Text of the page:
Lipases are characterized by maintaining their activity and high production in nonaqueous media [10], high production, and stability at pH ranges and do not require cofactors. According to their substrate specificity, lipases can be chemoselective, regioselective, or stereoselective. The first lipase type can selectively catalyze a reaction. The second type catalyzes a reaction specifically with one of the triglyceride positions (sn-1,3 regioselective, sn-2 regioselective, or nonregioselective). Additionally, the third type catalyzes reactions selecting only one of the stereoisomers from a mixture of enantiomers [2][8].

1.2. Sources and Tools to Improve Lipase-Catalyzed Reactions

Lipases are ubiquitous enzymes produced by various organisms, including microorganisms, plants, and animals [4][11][12][13][14][15][16]. Because of the increased commercial interest in these proteins in the food and nutraceutical industry, the use of recombinant production technology is critical.
The productivity of lipase production bioprocesses has been increasing, reducing the cost of enzymes by using cell factories for the heterologous production of lipases. Between them, Komogataella phaffi (P. pastoris) is one of the most common cell factories used [17].
Lipases have been improved using natural evolution techniques, protein engineering, bioinformatics design, directed evolution, saturation mutagenesis, site-directed mutagenesis, and DNA shuffling [18]. However, in the food industry, the native form is often preferred (Figure 2).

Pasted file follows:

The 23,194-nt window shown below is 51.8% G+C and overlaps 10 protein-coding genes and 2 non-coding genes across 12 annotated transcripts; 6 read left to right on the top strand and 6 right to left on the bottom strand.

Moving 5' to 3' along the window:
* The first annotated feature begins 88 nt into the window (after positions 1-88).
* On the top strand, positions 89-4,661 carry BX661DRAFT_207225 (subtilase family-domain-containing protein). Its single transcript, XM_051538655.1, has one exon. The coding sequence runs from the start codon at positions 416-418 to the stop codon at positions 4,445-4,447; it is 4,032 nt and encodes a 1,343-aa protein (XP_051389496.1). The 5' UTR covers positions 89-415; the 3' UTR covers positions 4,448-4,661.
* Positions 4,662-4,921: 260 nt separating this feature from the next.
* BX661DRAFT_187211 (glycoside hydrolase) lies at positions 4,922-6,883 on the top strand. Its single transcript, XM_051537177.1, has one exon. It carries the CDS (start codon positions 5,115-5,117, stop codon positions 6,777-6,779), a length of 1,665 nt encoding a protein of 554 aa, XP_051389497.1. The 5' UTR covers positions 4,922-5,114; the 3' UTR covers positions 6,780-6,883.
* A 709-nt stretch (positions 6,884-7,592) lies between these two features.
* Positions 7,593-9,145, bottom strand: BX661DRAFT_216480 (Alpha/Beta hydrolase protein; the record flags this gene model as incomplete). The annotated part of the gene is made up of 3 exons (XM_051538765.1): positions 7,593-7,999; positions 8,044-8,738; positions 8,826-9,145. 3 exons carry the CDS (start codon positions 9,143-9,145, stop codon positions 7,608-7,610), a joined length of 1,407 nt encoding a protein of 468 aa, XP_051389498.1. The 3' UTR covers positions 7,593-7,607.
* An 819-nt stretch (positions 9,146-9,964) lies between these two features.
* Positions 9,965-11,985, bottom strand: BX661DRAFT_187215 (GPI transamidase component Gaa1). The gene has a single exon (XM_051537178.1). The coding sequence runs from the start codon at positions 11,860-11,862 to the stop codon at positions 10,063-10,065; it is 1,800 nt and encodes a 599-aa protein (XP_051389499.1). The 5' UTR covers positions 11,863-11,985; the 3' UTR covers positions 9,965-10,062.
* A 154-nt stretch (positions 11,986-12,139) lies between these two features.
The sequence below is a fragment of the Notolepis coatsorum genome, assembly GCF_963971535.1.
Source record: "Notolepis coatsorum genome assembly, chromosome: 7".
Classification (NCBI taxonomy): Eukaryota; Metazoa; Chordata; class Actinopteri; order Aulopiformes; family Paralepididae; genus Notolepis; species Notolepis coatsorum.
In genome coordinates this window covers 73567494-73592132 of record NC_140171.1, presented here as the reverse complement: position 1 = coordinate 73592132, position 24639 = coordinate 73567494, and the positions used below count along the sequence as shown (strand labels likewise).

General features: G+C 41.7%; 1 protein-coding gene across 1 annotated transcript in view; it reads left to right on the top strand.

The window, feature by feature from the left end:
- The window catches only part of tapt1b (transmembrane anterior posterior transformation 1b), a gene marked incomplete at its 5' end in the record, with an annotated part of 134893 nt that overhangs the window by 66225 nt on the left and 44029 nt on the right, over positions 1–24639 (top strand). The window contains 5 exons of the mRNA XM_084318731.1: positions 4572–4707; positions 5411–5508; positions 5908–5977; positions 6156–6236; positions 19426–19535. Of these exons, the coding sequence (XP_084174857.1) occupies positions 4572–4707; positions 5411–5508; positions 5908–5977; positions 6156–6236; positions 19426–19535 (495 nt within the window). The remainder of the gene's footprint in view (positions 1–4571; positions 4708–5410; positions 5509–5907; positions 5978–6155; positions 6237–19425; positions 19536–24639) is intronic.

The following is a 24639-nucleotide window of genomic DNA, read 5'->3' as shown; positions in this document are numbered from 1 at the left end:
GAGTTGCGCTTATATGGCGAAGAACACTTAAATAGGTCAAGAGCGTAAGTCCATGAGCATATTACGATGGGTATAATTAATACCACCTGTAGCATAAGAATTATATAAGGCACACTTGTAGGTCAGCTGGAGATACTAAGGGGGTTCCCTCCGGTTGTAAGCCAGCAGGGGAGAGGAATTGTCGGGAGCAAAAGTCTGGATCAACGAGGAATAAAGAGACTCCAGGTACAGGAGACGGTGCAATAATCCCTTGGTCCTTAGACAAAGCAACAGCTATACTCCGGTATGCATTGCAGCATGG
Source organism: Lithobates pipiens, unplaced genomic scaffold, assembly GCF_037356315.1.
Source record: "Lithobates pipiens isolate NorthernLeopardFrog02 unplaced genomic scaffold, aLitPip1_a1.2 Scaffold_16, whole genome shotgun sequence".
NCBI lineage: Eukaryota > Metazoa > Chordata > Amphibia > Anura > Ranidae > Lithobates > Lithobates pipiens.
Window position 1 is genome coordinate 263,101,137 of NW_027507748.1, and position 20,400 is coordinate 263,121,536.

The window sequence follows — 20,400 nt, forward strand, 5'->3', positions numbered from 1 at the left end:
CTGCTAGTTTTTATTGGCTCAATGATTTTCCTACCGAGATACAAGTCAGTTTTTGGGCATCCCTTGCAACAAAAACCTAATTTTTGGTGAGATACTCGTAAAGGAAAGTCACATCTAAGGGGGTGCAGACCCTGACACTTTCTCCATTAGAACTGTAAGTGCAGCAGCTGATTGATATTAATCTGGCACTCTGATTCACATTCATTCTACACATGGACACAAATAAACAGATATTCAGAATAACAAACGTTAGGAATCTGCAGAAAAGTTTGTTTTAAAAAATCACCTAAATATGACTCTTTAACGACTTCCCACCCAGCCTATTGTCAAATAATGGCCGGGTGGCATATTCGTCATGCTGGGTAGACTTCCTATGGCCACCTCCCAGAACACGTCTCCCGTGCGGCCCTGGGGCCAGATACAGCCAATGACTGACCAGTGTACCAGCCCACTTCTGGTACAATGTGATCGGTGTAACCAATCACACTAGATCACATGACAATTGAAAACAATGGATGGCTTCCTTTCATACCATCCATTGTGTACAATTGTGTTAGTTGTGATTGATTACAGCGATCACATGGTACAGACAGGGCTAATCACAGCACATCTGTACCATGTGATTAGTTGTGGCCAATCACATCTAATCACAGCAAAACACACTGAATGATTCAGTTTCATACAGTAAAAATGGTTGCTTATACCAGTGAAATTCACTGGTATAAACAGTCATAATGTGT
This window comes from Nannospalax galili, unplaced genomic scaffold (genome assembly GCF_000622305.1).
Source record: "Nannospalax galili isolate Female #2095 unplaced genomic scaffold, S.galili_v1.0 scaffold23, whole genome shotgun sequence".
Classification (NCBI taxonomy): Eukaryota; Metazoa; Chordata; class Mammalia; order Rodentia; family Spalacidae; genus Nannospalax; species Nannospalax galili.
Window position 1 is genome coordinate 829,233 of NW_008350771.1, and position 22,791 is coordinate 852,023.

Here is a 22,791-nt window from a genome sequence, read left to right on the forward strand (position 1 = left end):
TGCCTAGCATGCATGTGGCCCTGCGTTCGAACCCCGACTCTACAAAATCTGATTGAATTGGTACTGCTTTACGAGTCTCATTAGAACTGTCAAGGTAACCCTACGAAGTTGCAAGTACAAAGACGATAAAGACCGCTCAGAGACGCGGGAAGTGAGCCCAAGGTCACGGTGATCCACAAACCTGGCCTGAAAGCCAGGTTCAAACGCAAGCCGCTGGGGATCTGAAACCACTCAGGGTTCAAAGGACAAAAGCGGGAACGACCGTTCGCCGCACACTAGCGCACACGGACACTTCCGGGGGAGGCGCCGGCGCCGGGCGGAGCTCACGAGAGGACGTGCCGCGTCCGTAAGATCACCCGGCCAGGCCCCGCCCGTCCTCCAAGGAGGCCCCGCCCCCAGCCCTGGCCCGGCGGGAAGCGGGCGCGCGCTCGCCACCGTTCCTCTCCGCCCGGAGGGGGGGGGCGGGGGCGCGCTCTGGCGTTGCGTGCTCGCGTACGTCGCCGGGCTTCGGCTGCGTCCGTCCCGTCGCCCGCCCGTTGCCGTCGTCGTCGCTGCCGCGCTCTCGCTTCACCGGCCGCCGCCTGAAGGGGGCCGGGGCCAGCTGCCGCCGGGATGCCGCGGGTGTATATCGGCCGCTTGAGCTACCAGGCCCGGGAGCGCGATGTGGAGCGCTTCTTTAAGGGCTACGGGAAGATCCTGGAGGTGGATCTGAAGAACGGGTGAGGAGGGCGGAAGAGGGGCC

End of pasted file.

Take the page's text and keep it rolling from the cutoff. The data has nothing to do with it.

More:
Figure 2. Sources and use of lipases in the food industry.
Table 1 shows some microbial lipases that are commercially available and immobilized on different supports to enhance their efficiency and reuse [19][20][21][22]. Most commercially important lipase-producing yeasts belong to the class of ascomycetes, such as Candida sp. and Rhizopus sp. Novozymes® (Bagsværd, Denmark), DuPont® (Wilmington, DE, USA), Roche® (Basel, Switzerland), and Amano (Yokohama, Japan) are the main companies that produce and commercialize lipases [23].
Table 1. Sources of lipases with applications in food and nutraceutical industry.
Other important bottlenecks of the free enzymes in general and lipases are the low operational stability in synthesis reactions using solvents and substrates such as alcohols and organic acids, the high cost of the enzymes, and the need to reuse the biocatalyst minimizing product separation.
Different approaches are being applied (Figure 2) to solve these drawbacks. The use of enzyme immobilization methods normally increases biocatalyst stability, specificity and selectivity, allows the reutilization of the enzyme, and minimizes downstream processes, and has been reflected in the number of articles and patents published in this field [40].